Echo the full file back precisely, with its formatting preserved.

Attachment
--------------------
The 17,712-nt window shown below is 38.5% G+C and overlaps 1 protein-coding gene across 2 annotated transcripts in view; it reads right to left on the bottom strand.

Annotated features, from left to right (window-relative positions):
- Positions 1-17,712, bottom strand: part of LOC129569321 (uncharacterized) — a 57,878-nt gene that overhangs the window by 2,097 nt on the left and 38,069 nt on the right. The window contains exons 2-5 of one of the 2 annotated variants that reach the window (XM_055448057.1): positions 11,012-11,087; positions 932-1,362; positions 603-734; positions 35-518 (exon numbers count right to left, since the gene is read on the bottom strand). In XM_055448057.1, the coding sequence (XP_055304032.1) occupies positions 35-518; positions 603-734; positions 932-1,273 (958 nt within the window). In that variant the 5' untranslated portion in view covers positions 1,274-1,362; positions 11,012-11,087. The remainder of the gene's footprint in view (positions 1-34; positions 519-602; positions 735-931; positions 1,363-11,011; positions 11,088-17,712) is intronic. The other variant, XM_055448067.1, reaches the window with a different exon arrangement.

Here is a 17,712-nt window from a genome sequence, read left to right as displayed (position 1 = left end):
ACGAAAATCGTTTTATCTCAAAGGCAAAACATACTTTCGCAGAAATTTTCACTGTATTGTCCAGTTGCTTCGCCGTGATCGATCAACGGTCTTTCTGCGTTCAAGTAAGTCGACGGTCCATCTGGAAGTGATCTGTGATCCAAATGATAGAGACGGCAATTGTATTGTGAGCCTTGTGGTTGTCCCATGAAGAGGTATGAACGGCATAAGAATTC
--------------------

The 17,712-nt window shown below is 38.5% G+C and overlaps 1 protein-coding gene across 2 annotated transcripts in view; it reads right to left on the bottom strand.

Annotated features, from left to right (window-relative positions):
- Positions 1-17,712, bottom strand: part of LOC129569321 (uncharacterized) — a 57,878-nt gene that overhangs the window by 2,097 nt on the left and 38,069 nt on the right. The window contains exons 2-5 of one of the 2 annotated variants that reach the window (XM_055448057.1): positions 11,012-11,087; positions 932-1,362; positions 603-734; positions 35-518 (exon numbers count right to left, since the gene is read on the bottom strand). In XM_055448057.1, the coding sequence (XP_055304032.1) occupies positions 35-518; positions 603-734; positions 932-1,273 (958 nt within the window). In that variant the 5' untranslated portion in view covers positions 1,274-1,362; positions 11,012-11,087. The remainder of the gene's footprint in view (positions 1-34; positions 519-602; positions 735-931; positions 1,363-11,011; positions 11,088-17,712) is intronic. The other variant, XM_055448067.1, reaches the window with a different exon arrangement.

Here is a 17,712-nt window from a genome sequence, read left to right as displayed (position 1 = left end):
ACGAAAATCGTTTTATCTCAAAGGCAAAACATACTTTCGCAGAAATTTTCACTGTATTGTCCAGTTGCTTCGCCGTGATCGATCAACGGTCTTTCTGCGTTCAAGTAAGTCGACGGTCCATCTGGAAGTGATCTGTGATCCAAATGATAGAGACGGCAATTGTATTGTGAGCCTTGTGGTTGTCCCATGAAGAGGTATGAACGGCATAAGAATTC